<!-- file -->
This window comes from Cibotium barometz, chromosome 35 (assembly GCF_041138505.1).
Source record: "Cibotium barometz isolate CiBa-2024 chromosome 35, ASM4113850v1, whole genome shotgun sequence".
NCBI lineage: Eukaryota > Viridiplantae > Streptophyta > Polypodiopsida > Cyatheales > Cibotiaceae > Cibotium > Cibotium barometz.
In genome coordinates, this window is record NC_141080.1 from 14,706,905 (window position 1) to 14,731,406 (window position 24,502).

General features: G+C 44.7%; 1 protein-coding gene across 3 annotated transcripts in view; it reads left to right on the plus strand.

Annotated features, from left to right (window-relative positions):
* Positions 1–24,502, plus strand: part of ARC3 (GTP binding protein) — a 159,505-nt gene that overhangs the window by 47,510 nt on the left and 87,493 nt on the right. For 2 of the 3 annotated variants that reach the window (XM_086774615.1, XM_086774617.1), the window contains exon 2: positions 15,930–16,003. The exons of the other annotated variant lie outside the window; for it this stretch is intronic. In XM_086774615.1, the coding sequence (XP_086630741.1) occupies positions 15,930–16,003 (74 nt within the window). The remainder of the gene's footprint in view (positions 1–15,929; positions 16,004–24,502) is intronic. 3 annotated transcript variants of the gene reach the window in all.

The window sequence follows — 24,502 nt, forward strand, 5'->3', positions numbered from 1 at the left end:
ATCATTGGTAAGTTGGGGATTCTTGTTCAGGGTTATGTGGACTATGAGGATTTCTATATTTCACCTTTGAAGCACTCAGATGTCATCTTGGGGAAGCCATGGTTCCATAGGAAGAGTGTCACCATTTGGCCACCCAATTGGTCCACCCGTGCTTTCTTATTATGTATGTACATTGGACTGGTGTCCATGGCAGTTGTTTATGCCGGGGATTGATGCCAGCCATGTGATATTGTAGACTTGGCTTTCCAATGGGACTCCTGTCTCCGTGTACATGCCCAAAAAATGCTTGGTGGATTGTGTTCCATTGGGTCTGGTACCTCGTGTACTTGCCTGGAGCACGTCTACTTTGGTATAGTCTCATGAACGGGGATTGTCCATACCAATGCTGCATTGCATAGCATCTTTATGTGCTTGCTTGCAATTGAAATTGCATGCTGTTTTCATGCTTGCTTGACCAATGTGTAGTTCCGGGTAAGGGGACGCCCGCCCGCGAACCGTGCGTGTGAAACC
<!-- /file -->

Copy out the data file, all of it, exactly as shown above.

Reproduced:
This window comes from Cibotium barometz, chromosome 35 (assembly GCF_041138505.1).
Source record: "Cibotium barometz isolate CiBa-2024 chromosome 35, ASM4113850v1, whole genome shotgun sequence".
NCBI lineage: Eukaryota > Viridiplantae > Streptophyta > Polypodiopsida > Cyatheales > Cibotiaceae > Cibotium > Cibotium barometz.
In genome coordinates, this window is record NC_141080.1 from 14,706,905 (window position 1) to 14,731,406 (window position 24,502).

General features: G+C 44.7%; 1 protein-coding gene across 3 annotated transcripts in view; it reads left to right on the plus strand.

Annotated features, from left to right (window-relative positions):
* Positions 1–24,502, plus strand: part of ARC3 (GTP binding protein) — a 159,505-nt gene that overhangs the window by 47,510 nt on the left and 87,493 nt on the right. For 2 of the 3 annotated variants that reach the window (XM_086774615.1, XM_086774617.1), the window contains exon 2: positions 15,930–16,003. The exons of the other annotated variant lie outside the window; for it this stretch is intronic. In XM_086774615.1, the coding sequence (XP_086630741.1) occupies positions 15,930–16,003 (74 nt within the window). The remainder of the gene's footprint in view (positions 1–15,929; positions 16,004–24,502) is intronic. 3 annotated transcript variants of the gene reach the window in all.

The window sequence follows — 24,502 nt, forward strand, 5'->3', positions numbered from 1 at the left end:
ATCATTGGTAAGTTGGGGATTCTTGTTCAGGGTTATGTGGACTATGAGGATTTCTATATTTCACCTTTGAAGCACTCAGATGTCATCTTGGGGAAGCCATGGTTCCATAGGAAGAGTGTCACCATTTGGCCACCCAATTGGTCCACCCGTGCTTTCTTATTATGTATGTACATTGGACTGGTGTCCATGGCAGTTGTTTATGCCGGGGATTGATGCCAGCCATGTGATATTGTAGACTTGGCTTTCCAATGGGACTCCTGTCTCCGTGTACATGCCCAAAAAATGCTTGGTGGATTGTGTTCCATTGGGTCTGGTACCTCGTGTACTTGCCTGGAGCACGTCTACTTTGGTATAGTCTCATGAACGGGGATTGTCCATACCAATGCTGCATTGCATAGCATCTTTATGTGCTTGCTTGCAATTGAAATTGCATGCTGTTTTCATGCTTGCTTGACCAATGTGTAGTTCCGGGTAAGGGGACGCCCGCCCGCGAACCGTGCGTGTGAAACC